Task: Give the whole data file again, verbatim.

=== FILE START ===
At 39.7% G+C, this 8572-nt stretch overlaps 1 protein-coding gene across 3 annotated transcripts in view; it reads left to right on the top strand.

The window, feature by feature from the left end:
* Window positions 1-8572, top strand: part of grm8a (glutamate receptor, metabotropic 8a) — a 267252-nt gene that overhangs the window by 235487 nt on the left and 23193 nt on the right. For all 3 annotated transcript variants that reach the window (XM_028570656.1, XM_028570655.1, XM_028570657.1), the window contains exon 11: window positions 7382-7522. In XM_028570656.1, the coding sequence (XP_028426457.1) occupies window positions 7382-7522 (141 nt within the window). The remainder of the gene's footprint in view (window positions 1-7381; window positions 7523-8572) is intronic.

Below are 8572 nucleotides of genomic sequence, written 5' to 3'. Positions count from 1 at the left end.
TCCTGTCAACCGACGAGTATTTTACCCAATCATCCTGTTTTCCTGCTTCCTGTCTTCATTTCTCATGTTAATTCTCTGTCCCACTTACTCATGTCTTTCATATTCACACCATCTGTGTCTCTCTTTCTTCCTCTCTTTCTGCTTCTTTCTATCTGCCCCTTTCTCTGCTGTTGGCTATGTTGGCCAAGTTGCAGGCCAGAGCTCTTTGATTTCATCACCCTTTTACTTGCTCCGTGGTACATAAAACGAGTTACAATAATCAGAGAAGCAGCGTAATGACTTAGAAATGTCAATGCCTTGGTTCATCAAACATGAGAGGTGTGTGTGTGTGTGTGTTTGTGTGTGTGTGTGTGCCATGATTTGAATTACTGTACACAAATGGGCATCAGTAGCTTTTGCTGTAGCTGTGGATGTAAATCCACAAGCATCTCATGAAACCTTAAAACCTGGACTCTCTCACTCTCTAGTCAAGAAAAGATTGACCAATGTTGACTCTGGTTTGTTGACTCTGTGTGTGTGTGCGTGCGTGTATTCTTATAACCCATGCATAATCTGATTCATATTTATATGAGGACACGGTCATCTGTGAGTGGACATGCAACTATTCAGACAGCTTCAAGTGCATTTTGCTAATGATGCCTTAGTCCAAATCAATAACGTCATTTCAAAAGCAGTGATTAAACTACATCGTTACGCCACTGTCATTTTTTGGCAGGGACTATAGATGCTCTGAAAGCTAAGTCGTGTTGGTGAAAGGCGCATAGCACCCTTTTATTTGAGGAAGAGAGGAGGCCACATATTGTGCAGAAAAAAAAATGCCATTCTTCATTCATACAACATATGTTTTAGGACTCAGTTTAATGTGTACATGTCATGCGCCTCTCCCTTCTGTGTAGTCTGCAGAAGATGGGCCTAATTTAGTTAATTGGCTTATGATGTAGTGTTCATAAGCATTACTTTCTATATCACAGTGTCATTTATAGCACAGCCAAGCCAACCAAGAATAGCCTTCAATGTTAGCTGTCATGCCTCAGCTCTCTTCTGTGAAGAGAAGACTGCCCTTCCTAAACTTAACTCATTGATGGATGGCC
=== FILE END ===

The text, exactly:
At 39.7% G+C, this 8572-nt stretch overlaps 1 protein-coding gene across 3 annotated transcripts in view; it reads left to right on the top strand.

The window, feature by feature from the left end:
* Window positions 1-8572, top strand: part of grm8a (glutamate receptor, metabotropic 8a) — a 267252-nt gene that overhangs the window by 235487 nt on the left and 23193 nt on the right. For all 3 annotated transcript variants that reach the window (XM_028570656.1, XM_028570655.1, XM_028570657.1), the window contains exon 11: window positions 7382-7522. In XM_028570656.1, the coding sequence (XP_028426457.1) occupies window positions 7382-7522 (141 nt within the window). The remainder of the gene's footprint in view (window positions 1-7381; window positions 7523-8572) is intronic.

Below are 8572 nucleotides of genomic sequence, written 5' to 3'. Positions count from 1 at the left end.
TCCTGTCAACCGACGAGTATTTTACCCAATCATCCTGTTTTCCTGCTTCCTGTCTTCATTTCTCATGTTAATTCTCTGTCCCACTTACTCATGTCTTTCATATTCACACCATCTGTGTCTCTCTTTCTTCCTCTCTTTCTGCTTCTTTCTATCTGCCCCTTTCTCTGCTGTTGGCTATGTTGGCCAAGTTGCAGGCCAGAGCTCTTTGATTTCATCACCCTTTTACTTGCTCCGTGGTACATAAAACGAGTTACAATAATCAGAGAAGCAGCGTAATGACTTAGAAATGTCAATGCCTTGGTTCATCAAACATGAGAGGTGTGTGTGTGTGTGTGTTTGTGTGTGTGTGTGTGCCATGATTTGAATTACTGTACACAAATGGGCATCAGTAGCTTTTGCTGTAGCTGTGGATGTAAATCCACAAGCATCTCATGAAACCTTAAAACCTGGACTCTCTCACTCTCTAGTCAAGAAAAGATTGACCAATGTTGACTCTGGTTTGTTGACTCTGTGTGTGTGTGCGTGCGTGTATTCTTATAACCCATGCATAATCTGATTCATATTTATATGAGGACACGGTCATCTGTGAGTGGACATGCAACTATTCAGACAGCTTCAAGTGCATTTTGCTAATGATGCCTTAGTCCAAATCAATAACGTCATTTCAAAAGCAGTGATTAAACTACATCGTTACGCCACTGTCATTTTTTGGCAGGGACTATAGATGCTCTGAAAGCTAAGTCGTGTTGGTGAAAGGCGCATAGCACCCTTTTATTTGAGGAAGAGAGGAGGCCACATATTGTGCAGAAAAAAAAATGCCATTCTTCATTCATACAACATATGTTTTAGGACTCAGTTTAATGTGTACATGTCATGCGCCTCTCCCTTCTGTGTAGTCTGCAGAAGATGGGCCTAATTTAGTTAATTGGCTTATGATGTAGTGTTCATAAGCATTACTTTCTATATCACAGTGTCATTTATAGCACAGCCAAGCCAACCAAGAATAGCCTTCAATGTTAGCTGTCATGCCTCAGCTCTCTTCTGTGAAGAGAAGACTGCCCTTCCTAAACTTAACTCATTGATGGATGGCC